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Bids Being Accepted for Prince George's County Casino

Gale Horton Gay | 2/13/2013, 10:59 a.m.

The race to win Prince George's County casino contest is officially underway.

Maryland's Video Lottery Facility Location Commission released a 110-page request for proposals (RFP) on Feb. 6 for construction and operation of a high-end Las Vegas-style casino.

Proposals are due to the commission by May 10, with a pre-proposal conference for potential bidders scheduled for Feb. 27.

The RFP was distributed to 200 individuals, organizations and businesses. However, a Maryland Lottery official said that list includes construction companies, lobbyists, anyone who expressed "any sort of interest" in the project.

An official with MGM Resorts International, which last year joined forces with National Harbor developer The Peterson Companies to develop a destination resort casino at National Harbor, said they have been doing their homework for months.

"Our interest in Maryland is unabated," said Lorenzo Creighton, president of MGM National Harbor. "We view Prince George's County and National Harbor as one of the strongest untapped destination resort markets in the country. Although the call for proposals was just released, we've been studying the market for months, meeting with constituents and listening to their concerns and wishes for their community. Our experts are busy drawing up designs and programming for a resort that will be unique to this location, its history and community."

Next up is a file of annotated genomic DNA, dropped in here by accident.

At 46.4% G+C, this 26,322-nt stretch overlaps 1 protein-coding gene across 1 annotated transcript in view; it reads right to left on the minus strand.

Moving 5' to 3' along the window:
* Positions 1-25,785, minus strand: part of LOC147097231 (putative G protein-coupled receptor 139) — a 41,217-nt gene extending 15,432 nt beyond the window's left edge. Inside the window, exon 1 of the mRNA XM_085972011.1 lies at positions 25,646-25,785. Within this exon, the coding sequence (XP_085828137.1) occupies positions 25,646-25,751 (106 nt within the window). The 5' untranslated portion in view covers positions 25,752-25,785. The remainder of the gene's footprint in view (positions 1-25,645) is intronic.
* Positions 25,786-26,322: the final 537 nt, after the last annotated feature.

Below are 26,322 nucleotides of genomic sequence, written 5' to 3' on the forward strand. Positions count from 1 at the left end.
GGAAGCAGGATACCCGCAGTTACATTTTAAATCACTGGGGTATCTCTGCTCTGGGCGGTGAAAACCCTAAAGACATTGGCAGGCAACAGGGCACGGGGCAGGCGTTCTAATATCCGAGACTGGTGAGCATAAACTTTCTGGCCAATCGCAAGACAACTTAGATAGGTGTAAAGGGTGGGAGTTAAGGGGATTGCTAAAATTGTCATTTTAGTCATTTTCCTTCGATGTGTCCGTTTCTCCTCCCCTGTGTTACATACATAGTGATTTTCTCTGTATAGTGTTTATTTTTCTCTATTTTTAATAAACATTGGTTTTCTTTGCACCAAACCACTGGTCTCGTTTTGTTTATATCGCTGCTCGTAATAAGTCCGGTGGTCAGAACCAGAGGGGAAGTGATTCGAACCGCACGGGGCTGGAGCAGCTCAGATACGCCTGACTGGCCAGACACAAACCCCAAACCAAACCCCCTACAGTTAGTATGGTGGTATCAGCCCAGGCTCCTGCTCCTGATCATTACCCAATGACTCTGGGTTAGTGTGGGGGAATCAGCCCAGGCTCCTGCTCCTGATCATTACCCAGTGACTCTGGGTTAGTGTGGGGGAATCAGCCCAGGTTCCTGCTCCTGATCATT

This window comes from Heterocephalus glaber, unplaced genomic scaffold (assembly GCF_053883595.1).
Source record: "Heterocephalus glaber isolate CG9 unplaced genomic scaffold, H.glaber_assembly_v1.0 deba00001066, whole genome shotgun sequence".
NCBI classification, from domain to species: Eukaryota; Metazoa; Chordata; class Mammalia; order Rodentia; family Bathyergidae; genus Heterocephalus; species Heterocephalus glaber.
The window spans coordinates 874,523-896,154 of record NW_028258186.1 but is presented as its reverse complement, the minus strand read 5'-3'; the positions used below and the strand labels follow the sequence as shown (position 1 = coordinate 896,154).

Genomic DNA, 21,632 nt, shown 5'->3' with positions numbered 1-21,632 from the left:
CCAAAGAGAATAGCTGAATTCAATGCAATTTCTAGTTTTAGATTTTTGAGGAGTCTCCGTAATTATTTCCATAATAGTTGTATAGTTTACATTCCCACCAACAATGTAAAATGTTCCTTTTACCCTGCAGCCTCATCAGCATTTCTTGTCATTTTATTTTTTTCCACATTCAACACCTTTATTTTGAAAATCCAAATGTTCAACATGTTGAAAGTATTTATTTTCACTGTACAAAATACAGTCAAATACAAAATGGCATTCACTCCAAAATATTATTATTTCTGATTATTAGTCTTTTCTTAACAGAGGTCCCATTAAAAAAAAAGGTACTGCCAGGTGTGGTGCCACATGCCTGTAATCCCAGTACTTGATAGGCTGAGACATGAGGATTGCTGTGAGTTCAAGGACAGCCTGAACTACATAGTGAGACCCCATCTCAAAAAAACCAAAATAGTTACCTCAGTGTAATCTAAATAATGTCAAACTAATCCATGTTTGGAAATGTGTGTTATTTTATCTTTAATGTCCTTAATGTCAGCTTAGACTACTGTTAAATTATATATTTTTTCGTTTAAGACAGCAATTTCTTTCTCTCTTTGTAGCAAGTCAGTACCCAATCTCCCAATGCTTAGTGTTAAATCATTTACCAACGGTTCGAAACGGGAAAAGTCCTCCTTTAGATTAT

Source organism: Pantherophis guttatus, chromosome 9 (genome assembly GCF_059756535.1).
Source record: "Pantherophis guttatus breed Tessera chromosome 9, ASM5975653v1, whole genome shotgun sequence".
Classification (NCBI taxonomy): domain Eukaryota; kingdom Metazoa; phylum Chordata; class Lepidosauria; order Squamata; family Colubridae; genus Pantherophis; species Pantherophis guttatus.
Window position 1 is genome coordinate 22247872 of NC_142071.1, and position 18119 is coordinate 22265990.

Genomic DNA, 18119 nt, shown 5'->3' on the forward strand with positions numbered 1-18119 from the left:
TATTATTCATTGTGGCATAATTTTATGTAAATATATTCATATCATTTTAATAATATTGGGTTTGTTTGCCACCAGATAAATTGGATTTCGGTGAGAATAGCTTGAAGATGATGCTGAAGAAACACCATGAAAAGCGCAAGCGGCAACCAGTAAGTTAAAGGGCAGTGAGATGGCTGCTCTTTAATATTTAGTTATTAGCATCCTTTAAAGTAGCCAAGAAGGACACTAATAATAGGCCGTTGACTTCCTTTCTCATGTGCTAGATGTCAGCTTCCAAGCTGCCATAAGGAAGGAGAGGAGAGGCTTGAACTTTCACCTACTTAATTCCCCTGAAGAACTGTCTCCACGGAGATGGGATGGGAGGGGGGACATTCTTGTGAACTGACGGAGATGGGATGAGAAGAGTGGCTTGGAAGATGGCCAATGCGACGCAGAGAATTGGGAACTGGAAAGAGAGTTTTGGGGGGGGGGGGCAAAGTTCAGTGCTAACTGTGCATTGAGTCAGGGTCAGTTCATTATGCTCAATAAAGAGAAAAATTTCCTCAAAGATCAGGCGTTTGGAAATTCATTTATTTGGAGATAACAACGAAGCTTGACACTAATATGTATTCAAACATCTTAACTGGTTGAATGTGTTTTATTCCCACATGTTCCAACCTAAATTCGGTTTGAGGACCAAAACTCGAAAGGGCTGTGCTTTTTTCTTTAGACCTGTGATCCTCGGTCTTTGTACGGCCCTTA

MGM Resorts International has resorts and casinos in Nevada, Mississippi, Michigan, Illinois and China.

Penn National Gaming (PNG), operator of 20 horse racing venues and casinos in the United States and Canada including Rosecroft Raceway in Fort Washington, is another possible bidder.

Karen Bailey, PNG's director of public affairs, said her firm is contemplating applying for the license but had no additional details to share.

Prior to last fall's public vote on the addition of a casino in Prince George's County, Bailey said PNG was being squeezed out of consideration for development of the casino and predicted that if the measure passed, Rosecroft would likely be forced to close.

"Rosecroft is not going to have a fair shot," she said at the time.

The RFP specifies that the casino site will be within a four-square-mile area of the county near Bock and St. Barnabus roads. The casino would have no more than 3,000 slots as well as table games.

Those hoping to operate the casino must pay a $3 million license fee per each 500 slots proposed, which goes to the state's Education Trust Fund, and be prepared to provide at least a $25 million investment for construction per each 500 slots. In return, the casino operator gets to keep 38 percent of the casino's slots revenue and 80 percent of the proceeds from table games.

Maryland's three casinos - in Cecil, Worcester and Anne Arundel counties - generated $45 million in revenue in January.

And to apparently ensure that Baltimore City's casino - a $375 million Harrah's expected to open in 2014 - gets off to a good start, the commission has specified that the casino at National Harbor cannot open until July 1, 2016 or 30 months after the Baltimore casino opens.

The license will be good for 15 years and in the final year the operator can re-apply.

The commission expects to choose the operator of the Prince George's County casino in late 2013.